112. 112. Haile JK, N’Diaye A, Sari E, Walkowiak S, Rutkoski JE, Kutcher HR, et al. Potential of genomic selection and integrating “omics” data for disease evaluation in wheat. Crop Breeding, Genetics and Genomics. 2020;4(3):01-29
  113. 113. Bassi FM, Bentley AR, Charmet G, Ortiz R, Crossa J. Breeding schemes for the implementation of genomic selection in wheat (Triticum spp.). Plant Science. 2016;242:23-36
  114. 114. Lozada DN, Carter AH. Genomic selection in winter wheat breeding using a recommender approach. Genes. 2020;11(7):779
  115. 115. Alotaibi F, Alharbi S, Alotaibi M, Al Mosallam M, Motawei M, Alrajhi A. Wheat omics: Classical breeding to new breeding technologies. Saudi Journal of Biological Sciences. 2021;28(2):1433
  116. 116. Okada M, Yoshida K, Nishijima R, Michikawa A, Motoi Y, Sato K, et al. RNA-seq analysis reveals considerable genetic diversity and provides genetic markers saturating all chromosomes in the diploid wild wheat relative Aegilops umbellulata. BMC Plant Biology. 2018;18(1):1-13
  117. 117. Alotaibi FS. changes in gene expression under water stress in the flag leaf and seed head during the grain-filling stage of two spring wheat cultivars. Stillwater, United States: Oklahoma State University; 2018
  118. 118. Komatsu S, Kamal AH, Hossain Z. Wheat proteomics: Proteome modulation and abiotic stress acclimation. Frontiers in Plant Science. 2014;5:684
  119. 119. Farooq M, Bramley H, Palta JA, Siddique KH. Heat stress in wheat during reproductive and grain-filling phases. Critical Reviews in Plant Sciences. 2011;30(6):491-507
  120. 120. Khakimov B, Jespersen BM, Engelsen SB. Comprehensive and comparative metabolomic profiling of wheat, barley, oat and rye using gas chromatography-mass spectrometry and advanced chemometrics. Food. 2014;3(4):569-585
  121. 121. Krugman T, Peleg Z, Quansah L, Chagué V, Korol AB, Nevo E, et al. Alteration in expression of hormone-related genes in wild emmer wheat roots associated with drought adaptation mechanisms. Functional & Integrative Genomics. 2011;11(4):565-583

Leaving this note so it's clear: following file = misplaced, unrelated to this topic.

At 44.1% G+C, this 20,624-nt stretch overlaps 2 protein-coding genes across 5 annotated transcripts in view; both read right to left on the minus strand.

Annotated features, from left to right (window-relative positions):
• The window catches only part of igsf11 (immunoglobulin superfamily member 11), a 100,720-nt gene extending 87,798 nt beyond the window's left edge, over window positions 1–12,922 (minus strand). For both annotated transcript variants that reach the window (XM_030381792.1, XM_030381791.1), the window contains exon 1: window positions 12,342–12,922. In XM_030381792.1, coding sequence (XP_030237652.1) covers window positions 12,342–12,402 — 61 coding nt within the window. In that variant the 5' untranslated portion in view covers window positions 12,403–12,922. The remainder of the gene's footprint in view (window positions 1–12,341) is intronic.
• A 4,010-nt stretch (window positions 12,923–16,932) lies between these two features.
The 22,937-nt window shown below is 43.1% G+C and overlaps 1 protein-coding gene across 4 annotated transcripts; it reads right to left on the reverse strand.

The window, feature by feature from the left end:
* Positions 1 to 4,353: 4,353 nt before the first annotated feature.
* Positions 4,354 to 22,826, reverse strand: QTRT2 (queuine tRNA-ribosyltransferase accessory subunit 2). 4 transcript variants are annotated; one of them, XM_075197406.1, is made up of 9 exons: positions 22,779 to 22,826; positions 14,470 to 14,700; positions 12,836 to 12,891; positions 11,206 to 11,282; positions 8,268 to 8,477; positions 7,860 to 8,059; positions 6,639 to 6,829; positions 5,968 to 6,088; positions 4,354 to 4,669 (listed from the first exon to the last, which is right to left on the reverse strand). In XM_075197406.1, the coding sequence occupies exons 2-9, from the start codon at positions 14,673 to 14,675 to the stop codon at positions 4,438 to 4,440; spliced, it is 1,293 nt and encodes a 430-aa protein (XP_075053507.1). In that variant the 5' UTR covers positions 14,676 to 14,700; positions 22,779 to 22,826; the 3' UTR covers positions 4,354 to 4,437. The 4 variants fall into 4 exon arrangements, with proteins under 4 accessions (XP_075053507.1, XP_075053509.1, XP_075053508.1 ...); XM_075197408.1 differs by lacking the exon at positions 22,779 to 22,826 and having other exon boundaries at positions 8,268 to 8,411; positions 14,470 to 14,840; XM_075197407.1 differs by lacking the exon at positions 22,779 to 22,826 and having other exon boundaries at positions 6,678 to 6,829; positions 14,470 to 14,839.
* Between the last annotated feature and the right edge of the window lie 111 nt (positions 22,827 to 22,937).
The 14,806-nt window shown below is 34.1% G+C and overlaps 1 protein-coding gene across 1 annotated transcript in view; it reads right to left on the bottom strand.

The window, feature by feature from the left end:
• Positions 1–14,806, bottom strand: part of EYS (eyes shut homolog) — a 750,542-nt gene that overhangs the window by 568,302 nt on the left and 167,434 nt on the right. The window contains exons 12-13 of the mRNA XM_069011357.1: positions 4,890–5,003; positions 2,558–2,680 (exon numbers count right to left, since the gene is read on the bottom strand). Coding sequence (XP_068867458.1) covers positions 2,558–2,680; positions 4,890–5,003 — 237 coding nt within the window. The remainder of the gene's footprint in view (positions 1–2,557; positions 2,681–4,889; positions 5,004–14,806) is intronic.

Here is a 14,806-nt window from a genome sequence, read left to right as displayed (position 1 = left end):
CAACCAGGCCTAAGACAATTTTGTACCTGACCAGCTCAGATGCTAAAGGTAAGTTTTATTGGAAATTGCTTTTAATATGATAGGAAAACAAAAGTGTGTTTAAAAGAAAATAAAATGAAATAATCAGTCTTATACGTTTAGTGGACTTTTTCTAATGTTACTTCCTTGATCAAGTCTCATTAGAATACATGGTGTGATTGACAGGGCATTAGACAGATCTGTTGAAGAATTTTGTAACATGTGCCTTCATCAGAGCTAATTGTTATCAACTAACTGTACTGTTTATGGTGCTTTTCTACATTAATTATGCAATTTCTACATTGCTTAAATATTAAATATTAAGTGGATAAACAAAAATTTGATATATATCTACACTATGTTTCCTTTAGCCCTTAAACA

122. 122. Al-Doss A, Al-Hazmi AS, Dawabah AA, Abdel-Mawgood AA, Al-Rehiayani SM, Al-Otayk S, et al. Impact of'Cre'and peroxidase genes of selected new wheat lines on cereal cyst nematode ('Heterodera Avenae'Woll) resistance. Australian Journal of Crop Science. 2010;4(9):737-743
  123. 123. Sobhanian N, Habashy A, Far F, Tohid F. Optimizing regeneration and reporter gene (gus) transformation of alfalfa (Medicago sativa). Annals of Biological Research. 2012;3(5):2419-2427
  124. 124. Mrízová K, Holasková E, Öz MT, Jiskrová E, Frébort I, Galuszka P. Transgenic barley: A prospective tool for biotechnology and agriculture. Biotechnology Advances. 2014;32(1):137-157
  125. 125. Somers DJ, Isaac P, Edwards K. A high-density microsatellite consensus map for bread wheat (Triticum aestivum L.). Theoretical and Applied Genetics. 2004;109(6):1105-1114
  126. 126. Rao AQ , Bakhsh A, Kiani S, Shahzad K, Shahid AA, Husnain T, et al. RETRACTED: The myth of plant transformation. Biotechnology Advances. 2009;27(6):753-763
  127. 127. Klein R. High-velocity microprojectiles for delivering nucleic acids into living cells. Biotechnology. 1992;24:384-386